5 Facts About Latinas in the Labor Force
hispanic women are paid 57 cents for every dollar white men are paid in the labor force

By The Department of Labor (DOL)

Latinas are now the largest group of women workers in the U.S., behind non-Hispanic whites. Numbering more than 12 million, Latinas account for 16% of the female labor force – a figure that is projected to grow dramatically, according to the Bureau of Labor Statistics.

While Latinas play a critical role in America’s workforce, their wages continue to lag significantly behind those of their white male counterparts. This year, Oct. 21 marks Latina Women’s Equal Pay Day, a symbolic representation of the number of additional days Latina women employed full-time, year-round must work, on average, to earn what white, non-Hispanic men earned the year before.

Here are five facts about Latina women in the labor force:

1. Hispanic women experience the largest wage gap of any major racial or ethnic group
For every dollar earned by a non-Hispanic white man, a Latina earns just 57 cents – a situation no doubt reflected in the fact that almost 1 in 10 (9%) Latinas working 27 hours or more a week are living below the poverty line.

2. Today’s gap reflects a long-standing pattern
Looking back over the past 30 years, Latinas have consistently earned less than 60 cents for every dollar earned by non-Hispanic white men; and today’s gap is only about five cents smaller than it was in 1990. African American women, too, have experienced a five-cent narrowing in the wage gap over that time period. The wage gap has narrowed by more than 10 cents for white women over the past three decades, and for Asian women the gap has closed.

3. The Latina wage gap persists even after controlling for educational differences
Latinas are less likely to have completed education beyond high school than other groups, but this fact does not explain away the entire wage gap. Even within each educational level, their wages remain relatively low compared with white men. For instance, among those with a bachelor’s degree, Hispanic women only make 64.6% of what white, non-Hispanic men make. In fact, Hispanic women with bachelor’s degrees have median weekly earnings less than those of white men with some college or an associate degree.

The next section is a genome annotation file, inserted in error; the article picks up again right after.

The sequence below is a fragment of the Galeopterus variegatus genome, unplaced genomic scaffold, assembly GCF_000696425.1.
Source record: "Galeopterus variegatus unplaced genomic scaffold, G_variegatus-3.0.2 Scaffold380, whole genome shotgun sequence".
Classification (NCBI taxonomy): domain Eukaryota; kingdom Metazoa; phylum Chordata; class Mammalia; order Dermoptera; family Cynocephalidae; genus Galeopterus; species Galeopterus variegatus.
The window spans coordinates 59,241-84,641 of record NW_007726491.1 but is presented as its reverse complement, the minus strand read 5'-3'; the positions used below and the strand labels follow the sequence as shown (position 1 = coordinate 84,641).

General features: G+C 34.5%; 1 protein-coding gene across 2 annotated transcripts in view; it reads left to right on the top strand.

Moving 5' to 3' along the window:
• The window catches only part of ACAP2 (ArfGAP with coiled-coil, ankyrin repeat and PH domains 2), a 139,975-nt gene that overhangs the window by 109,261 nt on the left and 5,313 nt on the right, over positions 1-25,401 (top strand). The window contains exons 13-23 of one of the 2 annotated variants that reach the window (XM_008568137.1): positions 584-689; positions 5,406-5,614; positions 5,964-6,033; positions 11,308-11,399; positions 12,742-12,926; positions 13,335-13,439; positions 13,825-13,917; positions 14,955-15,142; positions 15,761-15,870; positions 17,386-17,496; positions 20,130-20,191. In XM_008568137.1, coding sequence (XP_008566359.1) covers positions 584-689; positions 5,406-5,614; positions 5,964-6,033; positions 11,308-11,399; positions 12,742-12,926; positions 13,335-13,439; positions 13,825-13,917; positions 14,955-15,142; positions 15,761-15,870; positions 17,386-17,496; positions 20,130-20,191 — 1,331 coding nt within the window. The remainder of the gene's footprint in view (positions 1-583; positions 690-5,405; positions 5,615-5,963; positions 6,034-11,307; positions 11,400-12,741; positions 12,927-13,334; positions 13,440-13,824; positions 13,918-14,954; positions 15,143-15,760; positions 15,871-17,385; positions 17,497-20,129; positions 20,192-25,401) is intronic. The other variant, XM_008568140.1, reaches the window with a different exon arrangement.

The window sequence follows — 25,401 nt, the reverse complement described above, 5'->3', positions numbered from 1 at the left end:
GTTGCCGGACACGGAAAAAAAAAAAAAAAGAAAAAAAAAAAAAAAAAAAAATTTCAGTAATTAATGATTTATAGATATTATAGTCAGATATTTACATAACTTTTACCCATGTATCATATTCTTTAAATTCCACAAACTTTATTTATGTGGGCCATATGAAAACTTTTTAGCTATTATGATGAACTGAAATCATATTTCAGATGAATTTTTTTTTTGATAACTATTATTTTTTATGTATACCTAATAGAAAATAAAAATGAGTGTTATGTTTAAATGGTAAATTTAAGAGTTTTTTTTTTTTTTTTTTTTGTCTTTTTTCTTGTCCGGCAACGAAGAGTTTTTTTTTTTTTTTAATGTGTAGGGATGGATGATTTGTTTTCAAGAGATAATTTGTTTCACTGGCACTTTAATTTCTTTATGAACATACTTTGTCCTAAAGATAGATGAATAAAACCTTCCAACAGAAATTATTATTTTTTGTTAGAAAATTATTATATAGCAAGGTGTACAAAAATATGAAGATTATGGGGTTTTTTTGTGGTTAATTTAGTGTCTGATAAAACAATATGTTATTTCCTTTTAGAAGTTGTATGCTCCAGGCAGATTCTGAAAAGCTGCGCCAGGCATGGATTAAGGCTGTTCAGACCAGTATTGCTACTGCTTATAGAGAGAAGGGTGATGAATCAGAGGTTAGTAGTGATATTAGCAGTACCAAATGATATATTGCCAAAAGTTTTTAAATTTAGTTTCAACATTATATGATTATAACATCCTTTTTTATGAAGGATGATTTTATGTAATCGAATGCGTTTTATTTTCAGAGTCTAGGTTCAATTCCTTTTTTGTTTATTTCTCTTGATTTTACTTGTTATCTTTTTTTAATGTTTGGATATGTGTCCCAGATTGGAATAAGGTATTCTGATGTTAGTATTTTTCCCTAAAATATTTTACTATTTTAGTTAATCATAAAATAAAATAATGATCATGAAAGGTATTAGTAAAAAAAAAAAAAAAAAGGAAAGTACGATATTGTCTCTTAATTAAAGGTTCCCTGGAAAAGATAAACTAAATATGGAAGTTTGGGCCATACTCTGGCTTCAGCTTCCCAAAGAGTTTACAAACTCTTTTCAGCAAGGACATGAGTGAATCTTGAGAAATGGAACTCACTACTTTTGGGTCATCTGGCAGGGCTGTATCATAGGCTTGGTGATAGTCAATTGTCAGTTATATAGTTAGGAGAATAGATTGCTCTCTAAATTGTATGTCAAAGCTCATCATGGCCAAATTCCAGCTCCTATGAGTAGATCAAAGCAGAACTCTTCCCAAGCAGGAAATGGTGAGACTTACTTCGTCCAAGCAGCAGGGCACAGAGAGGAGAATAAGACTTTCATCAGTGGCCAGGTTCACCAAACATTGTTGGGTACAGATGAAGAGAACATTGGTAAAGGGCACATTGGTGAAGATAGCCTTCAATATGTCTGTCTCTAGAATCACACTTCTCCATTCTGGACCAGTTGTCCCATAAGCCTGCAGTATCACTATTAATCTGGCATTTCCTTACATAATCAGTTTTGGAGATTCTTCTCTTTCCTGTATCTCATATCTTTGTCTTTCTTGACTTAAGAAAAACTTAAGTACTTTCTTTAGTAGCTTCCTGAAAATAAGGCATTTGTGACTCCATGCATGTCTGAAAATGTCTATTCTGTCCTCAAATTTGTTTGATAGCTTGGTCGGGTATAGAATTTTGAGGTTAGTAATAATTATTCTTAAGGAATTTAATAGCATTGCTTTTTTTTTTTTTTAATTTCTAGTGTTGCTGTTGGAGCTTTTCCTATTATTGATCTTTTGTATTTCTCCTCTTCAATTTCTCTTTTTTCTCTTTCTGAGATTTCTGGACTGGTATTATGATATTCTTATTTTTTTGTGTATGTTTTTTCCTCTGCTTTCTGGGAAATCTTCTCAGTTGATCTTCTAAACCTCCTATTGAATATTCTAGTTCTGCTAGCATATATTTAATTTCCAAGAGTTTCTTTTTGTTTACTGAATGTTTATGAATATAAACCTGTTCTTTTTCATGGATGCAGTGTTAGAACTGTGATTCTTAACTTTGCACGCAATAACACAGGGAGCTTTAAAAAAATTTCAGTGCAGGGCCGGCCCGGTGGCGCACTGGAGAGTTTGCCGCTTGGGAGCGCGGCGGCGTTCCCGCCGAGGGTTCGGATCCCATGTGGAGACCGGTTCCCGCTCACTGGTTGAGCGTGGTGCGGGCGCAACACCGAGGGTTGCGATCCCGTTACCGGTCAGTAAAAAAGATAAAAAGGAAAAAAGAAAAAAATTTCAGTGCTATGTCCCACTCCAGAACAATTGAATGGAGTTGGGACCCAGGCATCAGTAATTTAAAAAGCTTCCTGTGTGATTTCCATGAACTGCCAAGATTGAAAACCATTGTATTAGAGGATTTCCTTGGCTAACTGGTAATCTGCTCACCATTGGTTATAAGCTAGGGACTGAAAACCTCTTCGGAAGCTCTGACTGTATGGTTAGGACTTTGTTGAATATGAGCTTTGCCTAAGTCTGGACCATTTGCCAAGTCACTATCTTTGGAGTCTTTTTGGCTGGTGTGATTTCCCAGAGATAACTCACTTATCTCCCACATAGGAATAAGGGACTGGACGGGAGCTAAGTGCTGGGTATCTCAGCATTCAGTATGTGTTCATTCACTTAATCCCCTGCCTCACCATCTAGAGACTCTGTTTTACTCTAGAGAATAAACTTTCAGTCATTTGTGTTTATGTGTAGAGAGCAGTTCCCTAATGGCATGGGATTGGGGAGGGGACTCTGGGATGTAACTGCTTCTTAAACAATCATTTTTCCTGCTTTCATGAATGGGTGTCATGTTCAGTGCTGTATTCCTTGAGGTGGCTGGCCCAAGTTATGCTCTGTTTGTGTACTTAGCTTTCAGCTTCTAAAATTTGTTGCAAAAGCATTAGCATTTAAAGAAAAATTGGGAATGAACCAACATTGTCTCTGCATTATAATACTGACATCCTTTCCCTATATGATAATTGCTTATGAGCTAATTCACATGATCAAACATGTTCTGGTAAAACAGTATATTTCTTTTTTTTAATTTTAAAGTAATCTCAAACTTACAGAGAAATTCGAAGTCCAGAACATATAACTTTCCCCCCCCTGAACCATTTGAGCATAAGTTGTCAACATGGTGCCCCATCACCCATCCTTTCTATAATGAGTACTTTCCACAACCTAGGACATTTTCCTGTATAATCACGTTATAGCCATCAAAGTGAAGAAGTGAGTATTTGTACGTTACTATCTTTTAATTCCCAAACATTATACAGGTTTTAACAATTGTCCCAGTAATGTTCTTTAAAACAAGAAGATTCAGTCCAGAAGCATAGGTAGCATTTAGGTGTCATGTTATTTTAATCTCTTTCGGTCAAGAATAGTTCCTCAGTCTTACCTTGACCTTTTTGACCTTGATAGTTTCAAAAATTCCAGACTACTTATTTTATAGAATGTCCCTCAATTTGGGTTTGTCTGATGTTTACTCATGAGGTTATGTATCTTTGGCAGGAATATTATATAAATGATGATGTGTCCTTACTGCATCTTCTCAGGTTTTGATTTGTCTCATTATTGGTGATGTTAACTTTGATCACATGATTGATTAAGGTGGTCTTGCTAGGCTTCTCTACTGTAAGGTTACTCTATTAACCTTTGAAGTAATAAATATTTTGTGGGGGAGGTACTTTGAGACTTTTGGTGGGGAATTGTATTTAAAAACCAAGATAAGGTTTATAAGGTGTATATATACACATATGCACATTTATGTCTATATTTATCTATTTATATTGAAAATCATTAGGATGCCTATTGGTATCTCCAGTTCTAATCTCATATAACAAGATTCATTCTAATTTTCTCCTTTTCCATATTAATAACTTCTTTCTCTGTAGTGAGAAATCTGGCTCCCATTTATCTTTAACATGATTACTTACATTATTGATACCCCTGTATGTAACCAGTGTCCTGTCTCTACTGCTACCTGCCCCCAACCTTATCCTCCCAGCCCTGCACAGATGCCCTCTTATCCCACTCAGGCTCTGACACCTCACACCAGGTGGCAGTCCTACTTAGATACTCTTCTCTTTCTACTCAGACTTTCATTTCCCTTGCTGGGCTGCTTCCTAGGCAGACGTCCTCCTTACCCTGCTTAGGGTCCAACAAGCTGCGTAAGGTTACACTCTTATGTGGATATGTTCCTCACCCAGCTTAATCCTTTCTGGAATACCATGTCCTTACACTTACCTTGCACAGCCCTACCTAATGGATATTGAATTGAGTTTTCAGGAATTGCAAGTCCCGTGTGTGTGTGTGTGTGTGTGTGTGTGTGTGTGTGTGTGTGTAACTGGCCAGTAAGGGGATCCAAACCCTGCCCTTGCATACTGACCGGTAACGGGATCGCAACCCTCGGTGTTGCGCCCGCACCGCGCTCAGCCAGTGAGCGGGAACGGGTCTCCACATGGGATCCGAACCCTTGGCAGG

4. The pandemic hit Hispanic women particularly hard
Hispanic women experienced the steepest initial employment losses of any major group early in the pandemic. In April 2020, almost one-quarter (23%) fewer Hispanic women were working relative to just before the pandemic in February 2020. In comparison, this figure was 19% for Asian women, 18% for Black women and 16% for non-Hispanic white women. While employment has recovered significantly for other groups since that time, it continues to lag for Hispanic women and Black women who are still experiencing relatively large employment losses (5.2% and 4.7%, respectively).

Click here to read the full article on DOL.

Afro-Latinx Artist Reyna Noriega Is Using Art to Uplift Brown and Black Women
Afro-Latinx Artist Reyna Noriega

By Shayne Rodriguez Thompson, Pop Sugar

In 2017, Afro-Latinx visual artist Reyna Noriega began her career as a full-time creator. Little did she know that in just a few short years, she would have over 100,000 followers on Instagram, would be working with huge brands like Apple and Old Navy, and would design a cover for The New Yorker. Born and raised in Miami to a first-generation Cuban father and a Bahamian mother, Noriega, who is best-known for her bold, vibrant, graphic work, was destined to be an artist.

“My father is also an artist, and I became interested early on in just the magic of it all, being able to bring ideas to life on paper and communicate in a universal language,” Noriega told POPSUGAR in a recent interview. “I was always the ‘sensitive kid’ feeling a lot and thinking a lot, so art and writing were great outlets for me to get all of that under control and to be able to process my emotions.”

Now, Noriega’s art is being seen on a much wider scale and impacting thousands of people who follow her on social media or see her art on city walls and T-shirts. To get there, she had to put in a lot of work, including studying and learning on her own, despite the fact that she took art classes throughout high school and minored in art in college. Using the help of books and YouTube, Noriega honed her skills and eventually left her job as a teacher, with the full support of her parents.

“I was very fortunate that my family believed in me and my ability to make my passion a career and even help me make it happen! To this day, my mom is the person that helps me run my online shop, and they encourage me to strive higher,” Noriega told us.

By 2019, Noriega started doing brand work, after getting comfortable with her style and what she wanted to represent as an artist. It gradually became easier for her to align herself with brands that had the same mission. She is currently working on Amex’s “Always Welcome” design collective launch, which will provide businesses with signage for their storefronts and indicate their stance on inclusivity.

“Honestly, every time I get an email, I am honored and humbled that my name enters rooms I never thought would. From companies whose products I used to save up for at one point, like Apple, to legendary publications like The New Yorker, or having thousands and thousands of people wear a shirt I designed with Old Navy. It really is a dream come true,” she said.

Ultimately, it was Noriega embracing her culture and her commitment to advocating for Black and brown people through her art that got her there. She says her Afro-Caribbean culture is what brings “vibrancy and flavor” to her art. But we think it’s so much more than that. With just a single glance, it’s obvious that Noriega’s background informs her work. Her use of color, the way she showcases the female form, the various complexions and skin tones she celebrates in her work, and the stunning, tropics-inspired botanical scenes she often creates speak to exactly who she is and where she comes from.